It’s so simple and yet so hard.
We speak of having a child-like faith, and if you’ve ever encountered small children, you know instinctively what this means. Children ask questions, but they also have an enormous capacity to accept. To wonder. To be struck by the magnificence of the world around us. To believe.
As adults, we lose that. Reality, rationality, life – they all play their part in trying to chip away at our capacity to believe. To have faith. Sometimes, it feels that in order to have faith, to believe, we must suspend disbelief. Strict rationality and faith often seem incompatible, but there’s always that child-like part of us that wants to believe. Sometimes, it’s comforting to not ask so many questions and just have faith, other times it’s excruciatingly difficult. In what other scenario does saying that you are turning over your trust not just to another person, but to a higher power NOT sound slightly nuts?
For me though, faith comforts us in our darkest moments. It keeps us going. It’s that one thing we cling to, almost instinctively sometimes, when things are truly terrible.
I was reminded of this fact again last weekend at the Holocaust Museum in Washington, D.C. I’d never been, and very much wanted to, especially now, at this stage of my life. As I went through, I felt duly sickened and horrified by the details I learned, the small facts that broke my heart and made me want to cry, yet also heartened and inspired by the small or collective acts of resistance that saved Jews who would otherwise have been condemned. At the very end of the exhibit, there was a film playing, and in it, survivors talked of braving terrible atrocities and punishments just to celebrate Yom Kippur, Rosh Hashanah, Hanukkah. In the midst of the suffering, the death, the absolute inhumane conditions, the spark never went out. People kept their faith, believed that one day the horror would end, thanked God for blessing them with humanity that their persecutors seemed to lack.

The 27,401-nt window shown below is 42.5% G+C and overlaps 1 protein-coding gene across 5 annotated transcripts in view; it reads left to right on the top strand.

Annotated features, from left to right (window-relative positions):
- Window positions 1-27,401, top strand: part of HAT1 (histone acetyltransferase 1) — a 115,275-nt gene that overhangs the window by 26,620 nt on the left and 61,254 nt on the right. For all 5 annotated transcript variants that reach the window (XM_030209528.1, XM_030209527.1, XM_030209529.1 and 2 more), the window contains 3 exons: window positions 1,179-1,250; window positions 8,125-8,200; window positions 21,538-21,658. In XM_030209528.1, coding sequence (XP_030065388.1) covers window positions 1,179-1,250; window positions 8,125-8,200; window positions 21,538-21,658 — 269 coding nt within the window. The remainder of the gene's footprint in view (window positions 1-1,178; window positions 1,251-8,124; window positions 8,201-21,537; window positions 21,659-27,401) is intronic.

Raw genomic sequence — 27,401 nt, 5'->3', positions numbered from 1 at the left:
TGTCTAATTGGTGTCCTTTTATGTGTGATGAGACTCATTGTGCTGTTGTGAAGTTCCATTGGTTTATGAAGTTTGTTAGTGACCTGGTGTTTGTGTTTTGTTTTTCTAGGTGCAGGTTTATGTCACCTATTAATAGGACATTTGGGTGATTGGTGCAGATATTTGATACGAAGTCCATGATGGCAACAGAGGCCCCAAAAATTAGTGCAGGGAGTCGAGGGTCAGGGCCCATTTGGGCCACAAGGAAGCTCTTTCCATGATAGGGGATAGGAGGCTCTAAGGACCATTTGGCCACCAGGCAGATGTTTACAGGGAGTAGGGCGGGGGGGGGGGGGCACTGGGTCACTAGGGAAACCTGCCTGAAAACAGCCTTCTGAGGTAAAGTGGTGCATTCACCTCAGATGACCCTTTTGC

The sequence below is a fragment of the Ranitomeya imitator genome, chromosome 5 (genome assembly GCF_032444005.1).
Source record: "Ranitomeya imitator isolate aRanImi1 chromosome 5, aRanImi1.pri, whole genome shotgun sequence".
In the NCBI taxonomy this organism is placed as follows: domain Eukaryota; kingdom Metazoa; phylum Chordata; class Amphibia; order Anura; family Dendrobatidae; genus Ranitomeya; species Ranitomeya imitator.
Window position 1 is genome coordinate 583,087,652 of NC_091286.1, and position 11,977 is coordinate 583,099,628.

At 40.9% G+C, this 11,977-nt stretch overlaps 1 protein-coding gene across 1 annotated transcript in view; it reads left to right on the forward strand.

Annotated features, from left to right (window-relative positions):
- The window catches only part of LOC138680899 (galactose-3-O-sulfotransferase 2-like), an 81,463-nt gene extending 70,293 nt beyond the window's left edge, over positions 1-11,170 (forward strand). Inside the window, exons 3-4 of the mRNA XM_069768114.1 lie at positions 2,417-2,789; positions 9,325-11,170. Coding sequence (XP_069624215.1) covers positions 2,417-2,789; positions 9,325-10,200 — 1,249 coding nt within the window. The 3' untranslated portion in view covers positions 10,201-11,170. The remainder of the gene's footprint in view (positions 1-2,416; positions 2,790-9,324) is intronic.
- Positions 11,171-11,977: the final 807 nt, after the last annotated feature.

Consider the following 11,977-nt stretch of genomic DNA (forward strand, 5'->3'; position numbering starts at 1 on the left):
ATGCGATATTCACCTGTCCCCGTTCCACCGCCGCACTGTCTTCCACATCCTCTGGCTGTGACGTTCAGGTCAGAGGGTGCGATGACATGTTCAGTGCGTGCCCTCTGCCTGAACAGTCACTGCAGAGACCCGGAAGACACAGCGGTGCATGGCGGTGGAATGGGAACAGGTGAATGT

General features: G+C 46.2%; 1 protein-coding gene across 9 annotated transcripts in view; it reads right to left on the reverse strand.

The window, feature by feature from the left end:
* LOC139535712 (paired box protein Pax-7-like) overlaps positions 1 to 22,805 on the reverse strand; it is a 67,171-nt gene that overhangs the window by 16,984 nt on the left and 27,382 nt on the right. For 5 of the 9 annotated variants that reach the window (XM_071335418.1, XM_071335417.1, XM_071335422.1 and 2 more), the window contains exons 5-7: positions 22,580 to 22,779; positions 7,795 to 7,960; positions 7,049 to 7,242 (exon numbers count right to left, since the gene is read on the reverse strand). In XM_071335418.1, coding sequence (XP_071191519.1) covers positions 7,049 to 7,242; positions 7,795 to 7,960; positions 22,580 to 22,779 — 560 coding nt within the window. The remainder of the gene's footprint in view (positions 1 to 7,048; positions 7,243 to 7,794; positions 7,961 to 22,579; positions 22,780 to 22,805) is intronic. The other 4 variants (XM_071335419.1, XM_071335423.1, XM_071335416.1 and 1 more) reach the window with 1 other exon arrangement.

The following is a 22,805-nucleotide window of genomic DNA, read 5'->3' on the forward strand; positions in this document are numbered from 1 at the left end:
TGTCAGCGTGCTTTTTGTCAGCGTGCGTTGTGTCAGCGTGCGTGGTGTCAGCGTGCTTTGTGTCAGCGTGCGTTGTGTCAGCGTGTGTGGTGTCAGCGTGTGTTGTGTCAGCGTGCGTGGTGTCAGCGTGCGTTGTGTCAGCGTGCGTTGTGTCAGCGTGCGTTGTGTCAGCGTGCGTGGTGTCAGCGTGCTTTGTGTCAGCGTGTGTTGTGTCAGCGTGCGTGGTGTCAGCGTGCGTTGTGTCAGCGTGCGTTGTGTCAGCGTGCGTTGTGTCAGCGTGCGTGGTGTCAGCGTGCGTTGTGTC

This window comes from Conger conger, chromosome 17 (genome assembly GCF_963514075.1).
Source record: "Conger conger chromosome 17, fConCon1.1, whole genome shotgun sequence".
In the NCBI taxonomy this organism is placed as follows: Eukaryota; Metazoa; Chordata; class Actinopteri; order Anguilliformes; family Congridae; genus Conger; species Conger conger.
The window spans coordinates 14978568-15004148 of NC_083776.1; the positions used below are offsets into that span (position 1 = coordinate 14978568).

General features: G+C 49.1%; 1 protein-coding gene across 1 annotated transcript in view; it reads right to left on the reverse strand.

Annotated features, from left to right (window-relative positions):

That’s amazing. In the midst of circumstances designed to break the human body and soul, to crush out every last ounce of personhood, faith remained alive. I know that there are those who lost their faith, feeling that God abandoned them by allowing such a tragedy to happen, but I prefer to focus on the fact that for many others, faith did not die. It endured, it survived, it grew.
How incredible is that?